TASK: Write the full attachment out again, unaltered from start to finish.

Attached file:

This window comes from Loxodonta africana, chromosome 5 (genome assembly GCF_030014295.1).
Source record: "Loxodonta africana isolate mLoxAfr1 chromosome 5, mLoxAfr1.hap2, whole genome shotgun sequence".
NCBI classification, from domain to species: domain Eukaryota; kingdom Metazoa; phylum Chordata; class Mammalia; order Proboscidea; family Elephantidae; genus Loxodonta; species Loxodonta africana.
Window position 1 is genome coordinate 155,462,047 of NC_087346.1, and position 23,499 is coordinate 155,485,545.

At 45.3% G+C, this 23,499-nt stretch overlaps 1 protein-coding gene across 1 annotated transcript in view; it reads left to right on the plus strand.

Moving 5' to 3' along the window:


This window comes from Loxodonta africana, chromosome 5 (genome assembly GCF_030014295.1).
Source record: "Loxodonta africana isolate mLoxAfr1 chromosome 5, mLoxAfr1.hap2, whole genome shotgun sequence".
NCBI classification, from domain to species: domain Eukaryota; kingdom Metazoa; phylum Chordata; class Mammalia; order Proboscidea; family Elephantidae; genus Loxodonta; species Loxodonta africana.
Window position 1 is genome coordinate 155,462,047 of NC_087346.1, and position 23,499 is coordinate 155,485,545.

At 45.3% G+C, this 23,499-nt stretch overlaps 1 protein-coding gene across 1 annotated transcript in view; it reads left to right on the plus strand.

Moving 5' to 3' along the window: